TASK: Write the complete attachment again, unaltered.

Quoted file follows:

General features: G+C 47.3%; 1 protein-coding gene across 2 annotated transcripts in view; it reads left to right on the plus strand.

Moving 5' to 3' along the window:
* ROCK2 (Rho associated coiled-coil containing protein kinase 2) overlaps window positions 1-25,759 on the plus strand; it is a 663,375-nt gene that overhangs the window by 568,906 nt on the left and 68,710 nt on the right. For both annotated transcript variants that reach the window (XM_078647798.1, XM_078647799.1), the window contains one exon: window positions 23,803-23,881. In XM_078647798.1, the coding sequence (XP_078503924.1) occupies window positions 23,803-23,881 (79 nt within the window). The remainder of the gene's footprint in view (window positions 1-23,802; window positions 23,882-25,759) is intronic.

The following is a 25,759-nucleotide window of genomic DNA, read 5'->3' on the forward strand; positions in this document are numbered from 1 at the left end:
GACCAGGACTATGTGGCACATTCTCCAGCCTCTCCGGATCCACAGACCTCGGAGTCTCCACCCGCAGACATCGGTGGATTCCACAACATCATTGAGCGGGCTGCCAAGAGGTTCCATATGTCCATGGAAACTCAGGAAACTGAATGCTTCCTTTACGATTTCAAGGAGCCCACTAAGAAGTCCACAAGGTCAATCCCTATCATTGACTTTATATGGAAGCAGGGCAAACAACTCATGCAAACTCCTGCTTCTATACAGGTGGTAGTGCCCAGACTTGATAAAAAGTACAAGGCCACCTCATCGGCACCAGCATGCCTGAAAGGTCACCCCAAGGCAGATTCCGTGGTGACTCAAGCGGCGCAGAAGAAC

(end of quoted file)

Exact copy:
General features: G+C 47.3%; 1 protein-coding gene across 2 annotated transcripts in view; it reads left to right on the plus strand.

Moving 5' to 3' along the window:
* ROCK2 (Rho associated coiled-coil containing protein kinase 2) overlaps window positions 1-25,759 on the plus strand; it is a 663,375-nt gene that overhangs the window by 568,906 nt on the left and 68,710 nt on the right. For both annotated transcript variants that reach the window (XM_078647798.1, XM_078647799.1), the window contains one exon: window positions 23,803-23,881. In XM_078647798.1, the coding sequence (XP_078503924.1) occupies window positions 23,803-23,881 (79 nt within the window). The remainder of the gene's footprint in view (window positions 1-23,802; window positions 23,882-25,759) is intronic.

The following is a 25,759-nucleotide window of genomic DNA, read 5'->3' on the forward strand; positions in this document are numbered from 1 at the left end:
GACCAGGACTATGTGGCACATTCTCCAGCCTCTCCGGATCCACAGACCTCGGAGTCTCCACCCGCAGACATCGGTGGATTCCACAACATCATTGAGCGGGCTGCCAAGAGGTTCCATATGTCCATGGAAACTCAGGAAACTGAATGCTTCCTTTACGATTTCAAGGAGCCCACTAAGAAGTCCACAAGGTCAATCCCTATCATTGACTTTATATGGAAGCAGGGCAAACAACTCATGCAAACTCCTGCTTCTATACAGGTGGTAGTGCCCAGACTTGATAAAAAGTACAAGGCCACCTCATCGGCACCAGCATGCCTGAAAGGTCACCCCAAGGCAGATTCCGTGGTGACTCAAGCGGCGCAGAAGAAC